Freshman Eliza Schultz remembers well the day she began writing her application essay for Johns Hopkins. All her life, people have commented on Schultz’s short stature, but on this particular day, someone made a remark that was downright rude. She went home and began writing, just to get her frustration out. Once she felt better, she realized that perhaps others might benefit from her story. For years, Schultz has been drawn to the internal workings of American politics, and she’s pursued that interest every chance she’s had. One summer she participated in the U.S. Senate Page Program, and this past summer she worked as an intern at the Department of Justice. Not only did those experiences strengthen her interest in politics, but they also boosted her self‑confidence—in ways she never expected.
United We Stand (Under 4’11″)
By Eliza Shultz
Until recently, I had never found discussions of my height to be particularly productive. But recent events have changed my mind. This past summer, I had several conversations about my height, some of which were very fruitful indeed.
Just before I turned 11, my pediatrician insisted that I get a bone age reading, which would give me an estimated prediction of my full-grown height. Upon hearing the results, Dr. Finkelman presented me with a choice: growth hormones or high heels. I chose the latter, assuming that when a situation that called for high heels presented itself, I would rise to the occasion—literally.
Much to my chagrin, that conversation with Dr. Finkelman presaged what I imagine will be a lifetime of height-related comments. When my friends and I turned 13, and we were finally allowed to ride the subway in pairs, the mother of my good friend prohibited her from riding alone with me, claiming that I was “too vulnerable to crime” and “would get lost in such a vast system.” When I was 15 and began relying on caffeine to get me through my studying, a barista questioned the order I had placed, warning me that coffee “contains some pretty strong stuff for such a little girl.” As others openly seemed to see my height as a sign of ineligibility and incompetence, their perceptions of me began to affect those I had of myself. My confidence eroded somewhat, and I even grew reticent about my opinions in the subject that interests me most: politics. I sometimes found myself thinking that perhaps the perspective of the girl whose feet do not touch the floor when she sits at a desk lacked credibility.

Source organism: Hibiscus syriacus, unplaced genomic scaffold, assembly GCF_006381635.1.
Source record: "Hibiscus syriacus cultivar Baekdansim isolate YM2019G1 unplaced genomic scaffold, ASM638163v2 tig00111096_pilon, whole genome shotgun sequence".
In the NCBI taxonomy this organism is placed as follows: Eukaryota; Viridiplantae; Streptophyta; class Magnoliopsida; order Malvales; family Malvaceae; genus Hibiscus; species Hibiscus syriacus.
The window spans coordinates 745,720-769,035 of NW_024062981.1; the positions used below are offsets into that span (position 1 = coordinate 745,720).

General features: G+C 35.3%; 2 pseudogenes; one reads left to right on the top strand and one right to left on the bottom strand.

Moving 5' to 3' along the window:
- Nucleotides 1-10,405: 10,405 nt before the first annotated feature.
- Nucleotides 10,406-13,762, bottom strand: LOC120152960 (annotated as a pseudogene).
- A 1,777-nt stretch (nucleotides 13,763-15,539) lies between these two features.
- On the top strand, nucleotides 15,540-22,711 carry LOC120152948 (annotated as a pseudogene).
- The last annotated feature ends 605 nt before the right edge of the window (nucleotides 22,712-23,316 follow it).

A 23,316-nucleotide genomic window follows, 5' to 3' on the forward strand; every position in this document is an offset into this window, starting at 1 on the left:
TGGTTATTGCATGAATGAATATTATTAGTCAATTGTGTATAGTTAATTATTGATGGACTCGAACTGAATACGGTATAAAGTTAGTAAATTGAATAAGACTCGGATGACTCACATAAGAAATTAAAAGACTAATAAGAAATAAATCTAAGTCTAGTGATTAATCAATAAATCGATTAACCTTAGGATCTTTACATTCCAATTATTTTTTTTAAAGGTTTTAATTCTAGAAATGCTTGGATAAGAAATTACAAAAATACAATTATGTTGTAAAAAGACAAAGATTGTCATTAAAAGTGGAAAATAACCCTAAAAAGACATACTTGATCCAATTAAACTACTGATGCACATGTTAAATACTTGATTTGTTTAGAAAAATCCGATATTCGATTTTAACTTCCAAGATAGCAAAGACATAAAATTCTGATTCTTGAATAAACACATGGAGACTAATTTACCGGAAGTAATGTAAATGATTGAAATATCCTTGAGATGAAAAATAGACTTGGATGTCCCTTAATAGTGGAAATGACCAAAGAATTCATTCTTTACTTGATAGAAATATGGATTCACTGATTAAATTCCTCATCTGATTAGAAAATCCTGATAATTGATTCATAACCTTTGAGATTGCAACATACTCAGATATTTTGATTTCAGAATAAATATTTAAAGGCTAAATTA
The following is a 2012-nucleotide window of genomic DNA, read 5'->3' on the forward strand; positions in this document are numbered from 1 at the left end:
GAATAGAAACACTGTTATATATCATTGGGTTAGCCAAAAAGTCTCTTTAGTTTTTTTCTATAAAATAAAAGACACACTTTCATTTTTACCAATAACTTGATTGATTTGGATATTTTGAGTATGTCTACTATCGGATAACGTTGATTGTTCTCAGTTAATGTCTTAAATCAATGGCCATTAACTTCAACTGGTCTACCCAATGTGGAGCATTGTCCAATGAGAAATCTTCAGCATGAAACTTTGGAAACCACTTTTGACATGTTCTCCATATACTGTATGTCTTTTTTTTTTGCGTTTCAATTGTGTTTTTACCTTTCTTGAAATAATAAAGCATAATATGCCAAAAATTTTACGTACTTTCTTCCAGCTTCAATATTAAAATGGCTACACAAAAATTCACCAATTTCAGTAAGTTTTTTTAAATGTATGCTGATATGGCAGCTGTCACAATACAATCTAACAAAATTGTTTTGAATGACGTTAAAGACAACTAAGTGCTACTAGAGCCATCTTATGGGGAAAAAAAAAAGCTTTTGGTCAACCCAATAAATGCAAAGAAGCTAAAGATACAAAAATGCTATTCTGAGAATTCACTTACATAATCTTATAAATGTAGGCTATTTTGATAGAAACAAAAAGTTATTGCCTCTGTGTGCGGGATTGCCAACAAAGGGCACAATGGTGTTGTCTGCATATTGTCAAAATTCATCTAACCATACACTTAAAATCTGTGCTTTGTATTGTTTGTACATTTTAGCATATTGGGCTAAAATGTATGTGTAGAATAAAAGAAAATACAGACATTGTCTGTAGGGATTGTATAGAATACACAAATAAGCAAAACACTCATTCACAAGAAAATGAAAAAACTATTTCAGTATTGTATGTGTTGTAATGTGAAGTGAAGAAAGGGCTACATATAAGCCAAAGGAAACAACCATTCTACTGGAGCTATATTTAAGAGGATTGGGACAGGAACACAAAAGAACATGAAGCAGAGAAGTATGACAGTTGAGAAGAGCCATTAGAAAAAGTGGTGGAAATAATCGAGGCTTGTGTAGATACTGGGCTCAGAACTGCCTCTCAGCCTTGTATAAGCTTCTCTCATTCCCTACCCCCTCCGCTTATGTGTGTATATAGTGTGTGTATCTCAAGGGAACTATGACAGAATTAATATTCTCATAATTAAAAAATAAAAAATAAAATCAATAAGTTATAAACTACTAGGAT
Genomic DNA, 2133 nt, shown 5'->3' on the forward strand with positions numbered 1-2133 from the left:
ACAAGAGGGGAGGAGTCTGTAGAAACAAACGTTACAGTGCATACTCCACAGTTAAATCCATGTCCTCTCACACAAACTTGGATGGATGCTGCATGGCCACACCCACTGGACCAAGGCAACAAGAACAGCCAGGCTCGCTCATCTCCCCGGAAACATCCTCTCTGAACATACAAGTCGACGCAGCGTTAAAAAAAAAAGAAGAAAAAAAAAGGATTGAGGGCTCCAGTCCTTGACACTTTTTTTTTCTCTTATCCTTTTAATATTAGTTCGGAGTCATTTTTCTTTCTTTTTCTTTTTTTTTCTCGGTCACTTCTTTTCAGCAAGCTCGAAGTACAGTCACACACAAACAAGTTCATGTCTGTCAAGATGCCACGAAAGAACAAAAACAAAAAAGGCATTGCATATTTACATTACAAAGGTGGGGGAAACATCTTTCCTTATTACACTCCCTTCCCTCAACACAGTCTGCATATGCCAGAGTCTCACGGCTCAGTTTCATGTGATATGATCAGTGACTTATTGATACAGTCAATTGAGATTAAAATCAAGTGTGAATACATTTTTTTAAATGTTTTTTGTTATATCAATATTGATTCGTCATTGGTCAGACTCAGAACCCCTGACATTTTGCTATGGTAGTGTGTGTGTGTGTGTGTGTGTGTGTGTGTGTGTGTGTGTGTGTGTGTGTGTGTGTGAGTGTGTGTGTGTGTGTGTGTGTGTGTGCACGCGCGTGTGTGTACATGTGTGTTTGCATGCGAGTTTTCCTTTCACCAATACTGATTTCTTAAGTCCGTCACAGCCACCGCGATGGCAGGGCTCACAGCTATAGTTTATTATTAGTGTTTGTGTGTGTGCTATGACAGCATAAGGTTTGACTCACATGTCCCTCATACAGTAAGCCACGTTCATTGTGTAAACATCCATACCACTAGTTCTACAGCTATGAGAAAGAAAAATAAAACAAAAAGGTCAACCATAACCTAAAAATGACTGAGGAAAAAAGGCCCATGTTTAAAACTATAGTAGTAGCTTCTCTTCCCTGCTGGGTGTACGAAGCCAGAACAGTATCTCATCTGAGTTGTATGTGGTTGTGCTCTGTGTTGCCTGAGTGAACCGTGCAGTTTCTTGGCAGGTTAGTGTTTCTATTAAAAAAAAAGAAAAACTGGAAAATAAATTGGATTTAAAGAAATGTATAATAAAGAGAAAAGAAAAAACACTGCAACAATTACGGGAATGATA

In March 2010, I was overjoyed to learn that I had been appointed as a United States Senate page. Soon thereafter, the advice of Dr. Finkelman came to mind, diverting my attention to the all-important subject of shoes. I was determined to couple the polyester business suit supplied by the page program with a specific pair of four-inch heels, which I thought I finally had a reason to buy. Even my mother failed to convince me that four-inch heels are not sensible for a job that involves miles of walking. Because when you’re 4’11”, the desire for elevation trumps any sense of practicality.
As I received more information about the page program, my hopes of gracing the Capitol a full four inches taller persisted. In fact, I was determined to find a loophole to circumvent the requirement that “all pages must wear comfortable walking shoes.” But after extensive research, my efforts proved fruitless, and my hopes of standing four inches taller were crushed by a pair of wingtip shoes that bore an unfortunate resemblance to those my father wears to work.
Upon arriving in Washington, navigating both the Capitol and a new metropolitan area seemed nearly impossible to me. I felt overwhelmed by the complexity of an amendment run, by the different protocols for conversing with senators and staffers. And, sporting heel-less clodhoppers, I felt especially insignificant in a chamber that loomed so large.
In what turned out to be a pivotal moment, I found myself in the basement of the Capitol, an unlikely place for any sort of epiphany. Amidst the lunchtime traffic, the senior senator from Maryland suddenly approached me and put her hands on my shoulders. I noticed that she too was evidently a member of the under 4’11” club. “You and I,” Senator Barbara Mikulski said, “have to stand up together against these short jokes.” Unable to recall any sort of protocol that would guide me toward a suitable response to her unexpected (but very welcome) comment, I assured her that we would “stand united.”
My first encounter with the senator was followed by many similar exchanges, in which she might ask me, for example, to find her “the smallest lectern in the world!” As I watched Senator Mikulski at work, I was inspired by her fierceness, by the fervor with which she spoke. But more importantly, I felt empowered by her ability to do all that she does behind the world’s smallest lectern. As I became proficient at my amendment runs and learned to navigate the Capitol, I couldn’t help but imagine speaking behind the world’s smallest lectern myself one day. I had come to Washington to witness politics firsthand, to gain a more diverse perspective. I was delighted to have found a role model in the process.